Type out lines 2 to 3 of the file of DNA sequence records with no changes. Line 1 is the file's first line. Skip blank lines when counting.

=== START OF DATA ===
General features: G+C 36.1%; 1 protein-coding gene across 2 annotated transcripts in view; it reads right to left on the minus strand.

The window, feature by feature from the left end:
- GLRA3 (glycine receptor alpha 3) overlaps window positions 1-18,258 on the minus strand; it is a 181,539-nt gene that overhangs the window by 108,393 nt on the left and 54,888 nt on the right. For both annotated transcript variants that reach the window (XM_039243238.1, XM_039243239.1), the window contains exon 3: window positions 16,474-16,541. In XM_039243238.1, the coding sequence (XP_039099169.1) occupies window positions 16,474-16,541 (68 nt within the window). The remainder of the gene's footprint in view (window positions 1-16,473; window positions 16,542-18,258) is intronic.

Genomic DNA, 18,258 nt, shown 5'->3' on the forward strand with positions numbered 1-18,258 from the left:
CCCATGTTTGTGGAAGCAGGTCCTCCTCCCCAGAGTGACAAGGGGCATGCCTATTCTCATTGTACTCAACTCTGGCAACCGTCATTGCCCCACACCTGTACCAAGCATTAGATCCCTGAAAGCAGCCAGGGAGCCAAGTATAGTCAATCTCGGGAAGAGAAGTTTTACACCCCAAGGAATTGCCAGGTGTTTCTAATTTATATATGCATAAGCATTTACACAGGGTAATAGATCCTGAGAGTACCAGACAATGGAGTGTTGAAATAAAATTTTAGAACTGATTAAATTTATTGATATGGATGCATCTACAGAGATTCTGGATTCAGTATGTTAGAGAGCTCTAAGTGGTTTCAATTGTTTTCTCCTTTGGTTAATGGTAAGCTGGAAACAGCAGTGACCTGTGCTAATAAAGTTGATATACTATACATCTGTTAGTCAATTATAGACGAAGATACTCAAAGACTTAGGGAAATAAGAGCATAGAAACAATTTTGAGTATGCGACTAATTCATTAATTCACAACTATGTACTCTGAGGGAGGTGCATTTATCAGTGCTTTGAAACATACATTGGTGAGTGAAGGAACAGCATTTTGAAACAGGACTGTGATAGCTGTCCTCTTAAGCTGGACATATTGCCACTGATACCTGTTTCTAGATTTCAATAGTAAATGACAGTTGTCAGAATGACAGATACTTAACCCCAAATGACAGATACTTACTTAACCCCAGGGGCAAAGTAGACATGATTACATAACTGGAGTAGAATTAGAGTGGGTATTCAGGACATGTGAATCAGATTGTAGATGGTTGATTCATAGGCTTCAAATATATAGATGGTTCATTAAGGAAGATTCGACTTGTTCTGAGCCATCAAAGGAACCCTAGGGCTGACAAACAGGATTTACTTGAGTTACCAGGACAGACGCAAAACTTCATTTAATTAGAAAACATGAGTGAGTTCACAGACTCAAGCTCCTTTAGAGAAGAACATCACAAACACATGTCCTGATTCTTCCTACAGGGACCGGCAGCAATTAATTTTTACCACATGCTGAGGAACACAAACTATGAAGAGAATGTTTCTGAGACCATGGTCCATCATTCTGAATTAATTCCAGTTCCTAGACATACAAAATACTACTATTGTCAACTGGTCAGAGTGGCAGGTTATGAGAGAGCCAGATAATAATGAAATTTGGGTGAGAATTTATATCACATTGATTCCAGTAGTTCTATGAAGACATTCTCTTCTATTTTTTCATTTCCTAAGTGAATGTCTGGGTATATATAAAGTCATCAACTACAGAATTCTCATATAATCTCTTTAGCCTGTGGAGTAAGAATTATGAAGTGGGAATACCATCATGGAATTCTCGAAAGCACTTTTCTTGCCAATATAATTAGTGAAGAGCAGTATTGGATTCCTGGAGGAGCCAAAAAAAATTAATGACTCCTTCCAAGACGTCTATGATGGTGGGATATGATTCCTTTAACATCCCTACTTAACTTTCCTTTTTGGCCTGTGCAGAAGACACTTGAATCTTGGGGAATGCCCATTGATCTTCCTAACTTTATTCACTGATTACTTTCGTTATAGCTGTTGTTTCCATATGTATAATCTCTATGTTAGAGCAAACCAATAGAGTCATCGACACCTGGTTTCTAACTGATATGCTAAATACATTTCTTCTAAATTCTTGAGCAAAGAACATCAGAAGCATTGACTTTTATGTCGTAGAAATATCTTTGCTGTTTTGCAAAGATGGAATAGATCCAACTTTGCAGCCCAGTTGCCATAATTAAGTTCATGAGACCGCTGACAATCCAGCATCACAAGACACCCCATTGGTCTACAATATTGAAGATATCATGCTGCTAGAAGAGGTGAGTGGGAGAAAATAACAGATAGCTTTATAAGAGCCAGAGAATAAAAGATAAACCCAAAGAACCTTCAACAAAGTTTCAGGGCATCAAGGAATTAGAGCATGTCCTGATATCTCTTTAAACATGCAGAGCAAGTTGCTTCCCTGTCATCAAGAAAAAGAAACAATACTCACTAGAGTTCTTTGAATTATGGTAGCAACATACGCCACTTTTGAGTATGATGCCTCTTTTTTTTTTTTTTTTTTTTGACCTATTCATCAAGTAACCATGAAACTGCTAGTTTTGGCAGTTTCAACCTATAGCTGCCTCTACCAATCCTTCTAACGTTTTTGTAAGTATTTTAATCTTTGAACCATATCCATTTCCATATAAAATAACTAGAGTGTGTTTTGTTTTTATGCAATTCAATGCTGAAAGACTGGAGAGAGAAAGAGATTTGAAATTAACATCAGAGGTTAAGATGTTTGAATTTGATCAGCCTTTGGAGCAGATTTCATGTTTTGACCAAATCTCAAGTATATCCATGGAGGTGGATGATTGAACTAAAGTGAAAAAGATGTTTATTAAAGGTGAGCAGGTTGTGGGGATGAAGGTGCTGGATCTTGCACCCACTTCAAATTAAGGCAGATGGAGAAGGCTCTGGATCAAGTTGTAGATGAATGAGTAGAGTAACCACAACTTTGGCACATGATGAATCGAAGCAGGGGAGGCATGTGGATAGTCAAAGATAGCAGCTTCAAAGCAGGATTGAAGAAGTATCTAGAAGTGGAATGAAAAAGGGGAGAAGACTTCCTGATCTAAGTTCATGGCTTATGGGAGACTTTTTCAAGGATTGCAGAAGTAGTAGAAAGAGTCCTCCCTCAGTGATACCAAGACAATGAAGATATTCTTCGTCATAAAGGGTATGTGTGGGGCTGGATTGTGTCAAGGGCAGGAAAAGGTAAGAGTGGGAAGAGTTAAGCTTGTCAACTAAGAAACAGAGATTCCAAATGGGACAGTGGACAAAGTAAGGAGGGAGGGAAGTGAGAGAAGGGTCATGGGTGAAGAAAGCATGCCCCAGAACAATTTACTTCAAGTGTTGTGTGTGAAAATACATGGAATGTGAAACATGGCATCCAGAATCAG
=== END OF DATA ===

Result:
The window, feature by feature from the left end:
- GLRA3 (glycine receptor alpha 3) overlaps window positions 1-18,258 on the minus strand; it is a 181,539-nt gene that overhangs the window by 108,393 nt on the left and 54,888 nt on the right. For both annotated transcript variants that reach the window (XM_039243238.1, XM_039243239.1), the window contains exon 3: window positions 16,474-16,541. In XM_039243238.1, the coding sequence (XP_039099169.1) occupies window positions 16,474-16,541 (68 nt within the window). The remainder of the gene's footprint in view (window positions 1-16,473; window positions 16,542-18,258) is intronic.